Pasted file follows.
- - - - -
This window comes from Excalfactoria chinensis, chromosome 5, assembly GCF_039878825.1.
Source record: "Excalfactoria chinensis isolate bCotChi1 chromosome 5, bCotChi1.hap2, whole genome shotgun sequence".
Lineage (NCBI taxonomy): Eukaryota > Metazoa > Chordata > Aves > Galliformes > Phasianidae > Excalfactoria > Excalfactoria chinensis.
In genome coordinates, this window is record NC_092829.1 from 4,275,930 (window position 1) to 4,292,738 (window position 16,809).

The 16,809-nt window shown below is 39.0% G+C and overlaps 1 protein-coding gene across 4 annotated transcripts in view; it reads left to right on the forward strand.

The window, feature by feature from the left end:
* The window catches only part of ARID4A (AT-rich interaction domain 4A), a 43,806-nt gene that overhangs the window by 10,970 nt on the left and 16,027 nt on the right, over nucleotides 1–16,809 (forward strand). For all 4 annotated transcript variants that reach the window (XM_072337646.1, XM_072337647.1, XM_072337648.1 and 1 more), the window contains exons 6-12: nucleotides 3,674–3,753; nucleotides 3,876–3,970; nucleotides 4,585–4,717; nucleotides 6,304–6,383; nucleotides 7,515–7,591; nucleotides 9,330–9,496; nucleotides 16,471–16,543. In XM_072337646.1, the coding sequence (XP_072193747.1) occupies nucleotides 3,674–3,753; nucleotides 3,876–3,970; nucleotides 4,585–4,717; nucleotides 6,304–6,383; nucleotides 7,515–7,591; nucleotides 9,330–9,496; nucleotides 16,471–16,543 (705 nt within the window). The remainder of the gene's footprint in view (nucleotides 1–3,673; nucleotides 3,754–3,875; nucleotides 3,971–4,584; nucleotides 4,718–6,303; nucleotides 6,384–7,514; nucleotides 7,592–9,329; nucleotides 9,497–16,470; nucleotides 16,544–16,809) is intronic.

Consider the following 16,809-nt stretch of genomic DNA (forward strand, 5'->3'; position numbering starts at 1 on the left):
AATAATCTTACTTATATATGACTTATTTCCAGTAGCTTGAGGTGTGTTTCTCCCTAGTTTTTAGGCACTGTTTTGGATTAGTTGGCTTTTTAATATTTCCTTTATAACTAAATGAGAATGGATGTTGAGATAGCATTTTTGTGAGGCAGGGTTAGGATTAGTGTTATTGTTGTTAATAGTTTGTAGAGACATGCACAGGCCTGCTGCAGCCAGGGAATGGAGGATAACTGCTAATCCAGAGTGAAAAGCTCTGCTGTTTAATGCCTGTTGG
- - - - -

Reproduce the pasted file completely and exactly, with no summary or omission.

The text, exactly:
This window comes from Excalfactoria chinensis, chromosome 5, assembly GCF_039878825.1.
Source record: "Excalfactoria chinensis isolate bCotChi1 chromosome 5, bCotChi1.hap2, whole genome shotgun sequence".
Lineage (NCBI taxonomy): Eukaryota > Metazoa > Chordata > Aves > Galliformes > Phasianidae > Excalfactoria > Excalfactoria chinensis.
In genome coordinates, this window is record NC_092829.1 from 4,275,930 (window position 1) to 4,292,738 (window position 16,809).

The 16,809-nt window shown below is 39.0% G+C and overlaps 1 protein-coding gene across 4 annotated transcripts in view; it reads left to right on the forward strand.

The window, feature by feature from the left end:
* The window catches only part of ARID4A (AT-rich interaction domain 4A), a 43,806-nt gene that overhangs the window by 10,970 nt on the left and 16,027 nt on the right, over nucleotides 1–16,809 (forward strand). For all 4 annotated transcript variants that reach the window (XM_072337646.1, XM_072337647.1, XM_072337648.1 and 1 more), the window contains exons 6-12: nucleotides 3,674–3,753; nucleotides 3,876–3,970; nucleotides 4,585–4,717; nucleotides 6,304–6,383; nucleotides 7,515–7,591; nucleotides 9,330–9,496; nucleotides 16,471–16,543. In XM_072337646.1, the coding sequence (XP_072193747.1) occupies nucleotides 3,674–3,753; nucleotides 3,876–3,970; nucleotides 4,585–4,717; nucleotides 6,304–6,383; nucleotides 7,515–7,591; nucleotides 9,330–9,496; nucleotides 16,471–16,543 (705 nt within the window). The remainder of the gene's footprint in view (nucleotides 1–3,673; nucleotides 3,754–3,875; nucleotides 3,971–4,584; nucleotides 4,718–6,303; nucleotides 6,384–7,514; nucleotides 7,592–9,329; nucleotides 9,497–16,470; nucleotides 16,544–16,809) is intronic.

Consider the following 16,809-nt stretch of genomic DNA (forward strand, 5'->3'; position numbering starts at 1 on the left):
AATAATCTTACTTATATATGACTTATTTCCAGTAGCTTGAGGTGTGTTTCTCCCTAGTTTTTAGGCACTGTTTTGGATTAGTTGGCTTTTTAATATTTCCTTTATAACTAAATGAGAATGGATGTTGAGATAGCATTTTTGTGAGGCAGGGTTAGGATTAGTGTTATTGTTGTTAATAGTTTGTAGAGACATGCACAGGCCTGCTGCAGCCAGGGAATGGAGGATAACTGCTAATCCAGAGTGAAAAGCTCTGCTGTTTAATGCCTGTTGG